St. Scholastica plans to reopen campuses in the fall

Plans are subject to change depending on circumstances of the COVID-19 pandemic.

St. Scholastica
An aerial photo of the College of St. Scholastica campus in Duluth. (File / News Tribune)

Almost a month ahead of schedule, the College of St. Scholastica in Duluth has made the decision to reopen its campuses and residence halls to students in the fall.

Previously, the college was aiming to let staff and students know by mid-June what the situation on campus would look like in the fall, but that decision was accelerated when the school's task force group determined it was possible to reconvene safely in the fall.

"They were able to come to the conclusion that we could do this," said St. Scholastica's executive director of marketing, communications and media, Bob Aschenmacher.

While the decision to reopen in the fall was made based on guidelines and information provided by the Minnesota Department of Health, the Centers for Disease Control and Prevention, other higher education institutions and Gov. Tim Walz, Aschenmacher emphasized that plans are subject to change depending on how the COVID-19 pandemic plays out.

President Barbara McDonald stressed the same in a news release.


β€œIn making this decision, we have drawn upon the best resources and information available,” McDonald said. β€œHowever, please know that this plan remains flexible and could change if pandemic circumstances require it. The safety of our students, faculty and staff will remain our top priority.”

Classes will begin Sept. 8 and courses will be taught using a mix of in-person and virtual methods.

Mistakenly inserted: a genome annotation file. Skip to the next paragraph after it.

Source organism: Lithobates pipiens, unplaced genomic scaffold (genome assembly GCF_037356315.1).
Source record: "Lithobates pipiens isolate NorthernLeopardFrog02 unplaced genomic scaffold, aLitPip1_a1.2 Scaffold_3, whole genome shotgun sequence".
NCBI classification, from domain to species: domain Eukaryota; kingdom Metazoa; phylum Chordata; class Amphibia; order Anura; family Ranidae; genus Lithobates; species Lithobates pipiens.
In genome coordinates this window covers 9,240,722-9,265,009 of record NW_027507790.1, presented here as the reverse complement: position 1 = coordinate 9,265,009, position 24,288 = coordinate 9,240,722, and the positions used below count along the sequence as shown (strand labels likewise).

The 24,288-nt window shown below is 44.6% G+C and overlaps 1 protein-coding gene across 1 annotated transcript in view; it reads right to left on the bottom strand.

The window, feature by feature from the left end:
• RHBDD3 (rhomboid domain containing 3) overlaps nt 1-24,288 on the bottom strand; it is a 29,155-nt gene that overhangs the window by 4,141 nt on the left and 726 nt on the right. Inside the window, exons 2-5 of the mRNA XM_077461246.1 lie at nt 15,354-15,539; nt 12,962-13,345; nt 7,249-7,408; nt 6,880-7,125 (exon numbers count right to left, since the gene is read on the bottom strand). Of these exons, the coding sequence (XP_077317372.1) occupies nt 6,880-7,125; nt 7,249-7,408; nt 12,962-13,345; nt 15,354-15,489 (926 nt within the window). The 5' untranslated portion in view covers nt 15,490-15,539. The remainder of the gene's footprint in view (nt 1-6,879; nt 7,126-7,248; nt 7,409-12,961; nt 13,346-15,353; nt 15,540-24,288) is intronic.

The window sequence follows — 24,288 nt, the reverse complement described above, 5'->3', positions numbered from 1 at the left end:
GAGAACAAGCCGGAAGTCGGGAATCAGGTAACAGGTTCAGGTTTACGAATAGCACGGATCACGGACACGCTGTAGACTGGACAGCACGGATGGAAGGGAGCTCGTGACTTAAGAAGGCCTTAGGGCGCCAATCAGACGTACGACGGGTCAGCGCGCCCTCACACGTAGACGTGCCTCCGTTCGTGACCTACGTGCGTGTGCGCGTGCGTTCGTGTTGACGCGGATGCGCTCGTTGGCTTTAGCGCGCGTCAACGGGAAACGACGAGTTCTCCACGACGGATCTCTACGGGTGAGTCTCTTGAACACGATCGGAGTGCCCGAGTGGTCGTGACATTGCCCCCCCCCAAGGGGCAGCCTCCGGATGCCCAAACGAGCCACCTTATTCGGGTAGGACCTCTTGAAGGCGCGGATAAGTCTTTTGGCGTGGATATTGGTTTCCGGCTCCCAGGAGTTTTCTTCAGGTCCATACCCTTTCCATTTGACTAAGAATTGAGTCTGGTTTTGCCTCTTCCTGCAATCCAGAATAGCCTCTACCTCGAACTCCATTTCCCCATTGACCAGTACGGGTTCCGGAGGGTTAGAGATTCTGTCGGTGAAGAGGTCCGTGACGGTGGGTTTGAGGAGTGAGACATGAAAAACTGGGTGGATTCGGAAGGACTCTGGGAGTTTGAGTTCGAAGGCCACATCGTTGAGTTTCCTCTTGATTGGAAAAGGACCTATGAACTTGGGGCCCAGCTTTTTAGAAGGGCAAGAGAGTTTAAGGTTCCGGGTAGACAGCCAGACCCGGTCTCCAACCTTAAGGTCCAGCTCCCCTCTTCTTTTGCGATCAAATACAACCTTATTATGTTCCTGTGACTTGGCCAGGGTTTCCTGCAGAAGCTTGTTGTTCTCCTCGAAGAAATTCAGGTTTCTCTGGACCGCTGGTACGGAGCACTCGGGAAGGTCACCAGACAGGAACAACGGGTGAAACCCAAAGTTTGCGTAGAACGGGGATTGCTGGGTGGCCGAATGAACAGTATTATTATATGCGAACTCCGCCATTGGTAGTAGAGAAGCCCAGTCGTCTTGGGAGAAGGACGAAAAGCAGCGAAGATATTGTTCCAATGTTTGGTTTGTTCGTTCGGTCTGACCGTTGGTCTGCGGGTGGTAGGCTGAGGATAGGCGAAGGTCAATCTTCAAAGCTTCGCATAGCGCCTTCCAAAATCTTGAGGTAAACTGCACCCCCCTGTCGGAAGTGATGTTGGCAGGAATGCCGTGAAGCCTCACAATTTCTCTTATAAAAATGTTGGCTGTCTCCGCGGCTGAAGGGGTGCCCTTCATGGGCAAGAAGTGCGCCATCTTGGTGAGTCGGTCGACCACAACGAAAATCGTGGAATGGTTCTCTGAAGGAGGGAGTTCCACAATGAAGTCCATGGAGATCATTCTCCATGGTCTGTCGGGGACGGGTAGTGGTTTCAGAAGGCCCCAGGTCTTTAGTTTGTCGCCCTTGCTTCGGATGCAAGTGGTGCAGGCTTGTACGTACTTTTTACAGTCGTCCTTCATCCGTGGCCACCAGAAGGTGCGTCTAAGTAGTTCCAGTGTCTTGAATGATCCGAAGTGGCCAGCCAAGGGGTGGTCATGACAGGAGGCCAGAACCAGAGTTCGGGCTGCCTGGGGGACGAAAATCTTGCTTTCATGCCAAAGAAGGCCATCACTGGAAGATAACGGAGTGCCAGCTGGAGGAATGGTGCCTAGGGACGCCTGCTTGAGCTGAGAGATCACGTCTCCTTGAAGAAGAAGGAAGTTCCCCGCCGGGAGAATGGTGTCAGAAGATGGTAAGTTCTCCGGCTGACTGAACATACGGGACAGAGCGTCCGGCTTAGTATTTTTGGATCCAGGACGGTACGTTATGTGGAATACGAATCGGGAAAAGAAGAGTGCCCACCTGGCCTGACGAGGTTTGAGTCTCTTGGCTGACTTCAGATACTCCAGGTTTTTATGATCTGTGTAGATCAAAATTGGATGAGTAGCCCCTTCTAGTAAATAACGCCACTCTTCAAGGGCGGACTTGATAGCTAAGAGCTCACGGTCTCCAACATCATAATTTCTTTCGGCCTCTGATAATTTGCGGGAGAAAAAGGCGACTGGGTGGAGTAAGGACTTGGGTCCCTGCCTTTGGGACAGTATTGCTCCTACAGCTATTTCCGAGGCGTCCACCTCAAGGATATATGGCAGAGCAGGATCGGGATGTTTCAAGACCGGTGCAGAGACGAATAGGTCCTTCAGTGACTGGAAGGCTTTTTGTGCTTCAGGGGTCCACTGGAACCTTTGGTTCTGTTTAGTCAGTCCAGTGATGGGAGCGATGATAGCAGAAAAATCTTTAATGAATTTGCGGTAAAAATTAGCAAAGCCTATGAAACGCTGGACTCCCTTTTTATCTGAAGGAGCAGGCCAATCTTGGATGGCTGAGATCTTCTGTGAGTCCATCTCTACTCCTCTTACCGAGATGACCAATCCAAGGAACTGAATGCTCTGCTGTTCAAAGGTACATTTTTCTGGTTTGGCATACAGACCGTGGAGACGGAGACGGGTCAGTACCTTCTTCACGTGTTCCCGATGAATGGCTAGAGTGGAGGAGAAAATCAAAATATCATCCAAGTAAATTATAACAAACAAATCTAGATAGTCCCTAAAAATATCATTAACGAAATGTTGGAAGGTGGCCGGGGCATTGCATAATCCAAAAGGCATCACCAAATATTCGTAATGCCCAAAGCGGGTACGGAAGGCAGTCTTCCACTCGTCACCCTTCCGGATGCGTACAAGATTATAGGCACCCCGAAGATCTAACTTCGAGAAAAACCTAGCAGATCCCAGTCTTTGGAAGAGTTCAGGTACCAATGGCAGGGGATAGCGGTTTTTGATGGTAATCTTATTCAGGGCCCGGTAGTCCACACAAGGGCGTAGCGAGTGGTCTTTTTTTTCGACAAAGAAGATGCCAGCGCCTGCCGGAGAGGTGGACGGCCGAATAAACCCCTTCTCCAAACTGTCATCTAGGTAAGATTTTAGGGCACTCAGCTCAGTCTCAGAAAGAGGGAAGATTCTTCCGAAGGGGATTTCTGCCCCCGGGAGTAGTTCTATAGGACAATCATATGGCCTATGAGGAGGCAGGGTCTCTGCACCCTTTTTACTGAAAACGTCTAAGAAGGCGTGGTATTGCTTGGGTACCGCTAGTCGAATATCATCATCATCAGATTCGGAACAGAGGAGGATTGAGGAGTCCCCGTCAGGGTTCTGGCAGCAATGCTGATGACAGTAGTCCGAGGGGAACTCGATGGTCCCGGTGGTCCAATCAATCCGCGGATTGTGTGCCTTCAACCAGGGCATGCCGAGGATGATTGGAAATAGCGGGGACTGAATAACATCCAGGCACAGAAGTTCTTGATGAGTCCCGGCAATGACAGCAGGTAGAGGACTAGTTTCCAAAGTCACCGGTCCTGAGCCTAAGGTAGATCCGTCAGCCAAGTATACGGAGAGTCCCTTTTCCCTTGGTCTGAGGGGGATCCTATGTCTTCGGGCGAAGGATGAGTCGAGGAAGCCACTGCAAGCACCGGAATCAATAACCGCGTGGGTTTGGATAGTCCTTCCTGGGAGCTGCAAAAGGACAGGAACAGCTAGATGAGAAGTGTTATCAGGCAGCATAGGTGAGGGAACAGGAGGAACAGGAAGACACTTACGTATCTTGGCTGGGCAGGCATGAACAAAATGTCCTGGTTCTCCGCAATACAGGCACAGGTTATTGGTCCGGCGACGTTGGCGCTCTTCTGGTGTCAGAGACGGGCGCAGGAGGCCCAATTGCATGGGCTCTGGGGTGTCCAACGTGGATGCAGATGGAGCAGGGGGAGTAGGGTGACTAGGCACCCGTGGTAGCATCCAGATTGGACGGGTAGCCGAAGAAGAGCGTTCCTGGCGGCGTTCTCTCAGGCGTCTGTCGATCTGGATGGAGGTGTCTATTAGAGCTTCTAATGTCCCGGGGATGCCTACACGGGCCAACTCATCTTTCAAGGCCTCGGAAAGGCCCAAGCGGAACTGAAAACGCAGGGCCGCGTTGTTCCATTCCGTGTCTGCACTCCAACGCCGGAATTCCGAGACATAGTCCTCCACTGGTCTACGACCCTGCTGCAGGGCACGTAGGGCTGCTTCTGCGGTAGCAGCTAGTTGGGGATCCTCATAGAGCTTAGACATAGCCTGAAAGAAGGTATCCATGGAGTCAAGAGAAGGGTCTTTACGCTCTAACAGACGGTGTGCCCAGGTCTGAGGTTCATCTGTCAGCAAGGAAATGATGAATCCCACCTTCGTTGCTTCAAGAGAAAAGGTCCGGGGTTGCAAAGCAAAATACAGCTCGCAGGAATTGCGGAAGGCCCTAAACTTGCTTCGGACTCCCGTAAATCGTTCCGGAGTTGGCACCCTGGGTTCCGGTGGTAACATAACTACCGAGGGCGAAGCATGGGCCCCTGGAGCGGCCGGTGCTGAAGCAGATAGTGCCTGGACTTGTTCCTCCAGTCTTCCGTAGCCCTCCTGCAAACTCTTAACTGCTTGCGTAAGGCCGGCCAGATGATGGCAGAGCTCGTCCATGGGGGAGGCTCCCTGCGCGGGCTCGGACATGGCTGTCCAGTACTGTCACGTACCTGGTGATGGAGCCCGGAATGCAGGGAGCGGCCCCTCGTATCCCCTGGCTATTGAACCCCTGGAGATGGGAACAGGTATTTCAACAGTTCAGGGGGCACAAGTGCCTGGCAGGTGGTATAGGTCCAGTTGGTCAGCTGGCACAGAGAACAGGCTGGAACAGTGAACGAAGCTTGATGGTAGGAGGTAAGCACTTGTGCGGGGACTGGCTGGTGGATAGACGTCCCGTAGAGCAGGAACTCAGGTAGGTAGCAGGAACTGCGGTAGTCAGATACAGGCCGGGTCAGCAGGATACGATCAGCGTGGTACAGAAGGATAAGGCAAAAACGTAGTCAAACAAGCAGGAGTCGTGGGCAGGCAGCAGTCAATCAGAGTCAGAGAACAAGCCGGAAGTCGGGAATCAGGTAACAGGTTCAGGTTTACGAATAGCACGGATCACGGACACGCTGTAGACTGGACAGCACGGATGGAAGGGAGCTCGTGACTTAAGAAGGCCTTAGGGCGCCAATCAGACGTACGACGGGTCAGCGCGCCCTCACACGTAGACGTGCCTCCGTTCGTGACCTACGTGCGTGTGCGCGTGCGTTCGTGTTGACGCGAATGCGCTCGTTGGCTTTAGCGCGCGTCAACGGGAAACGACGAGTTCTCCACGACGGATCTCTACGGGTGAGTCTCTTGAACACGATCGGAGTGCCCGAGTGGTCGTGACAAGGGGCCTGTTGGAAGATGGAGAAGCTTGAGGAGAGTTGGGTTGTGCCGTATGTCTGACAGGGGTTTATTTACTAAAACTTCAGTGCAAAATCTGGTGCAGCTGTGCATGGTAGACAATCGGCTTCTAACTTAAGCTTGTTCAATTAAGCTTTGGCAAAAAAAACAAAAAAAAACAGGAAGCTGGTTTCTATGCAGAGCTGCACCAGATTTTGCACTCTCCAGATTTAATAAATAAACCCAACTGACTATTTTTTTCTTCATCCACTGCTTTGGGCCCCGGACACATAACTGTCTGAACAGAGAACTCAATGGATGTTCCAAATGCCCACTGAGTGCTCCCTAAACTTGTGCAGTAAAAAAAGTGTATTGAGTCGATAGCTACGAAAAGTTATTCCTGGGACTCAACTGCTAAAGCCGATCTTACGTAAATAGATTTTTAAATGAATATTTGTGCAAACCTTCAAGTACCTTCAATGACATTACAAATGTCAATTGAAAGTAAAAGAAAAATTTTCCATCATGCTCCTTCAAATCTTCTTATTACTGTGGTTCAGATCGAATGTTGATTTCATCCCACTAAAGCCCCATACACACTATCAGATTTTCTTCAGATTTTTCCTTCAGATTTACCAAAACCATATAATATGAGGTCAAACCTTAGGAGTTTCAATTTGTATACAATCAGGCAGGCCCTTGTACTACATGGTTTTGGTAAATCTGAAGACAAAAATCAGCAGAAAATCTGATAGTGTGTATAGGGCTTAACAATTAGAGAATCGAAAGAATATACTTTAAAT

Task force groups made up of faculty, staff and student representatives are developing plans to address various aspects of campus life, including adjusting course schedules to keep in-person classes small, planning for social distancing and re-configuring classrooms, gathering spaces and offices as well as opening residence halls and food services following the Minnesota Department of Health's guidelines.

"All will be done with scrupulous attention to safe distancing and the best practices for public health," Aschenmacher said, adding that most of the details are still being worked out.

"We are going to use the best preventive measures to keep all of our students and employees safe," he said.

The college's student health services is working with the county and the state in order to be able to address testing and contact tracing needs, though it's not yet clear what that will look like.

On Wednesday, the college announced that its graduate program for student teachers would be offered fully online this fall. Prior to the pandemic the program had been taught partially online and the move to fully online intends to help teaching shortages in rural locations, a news release read.

Along with other higher educations all over the nation, St. Scholastica announced in mid-March that the college would be transitioning into remote teaching.

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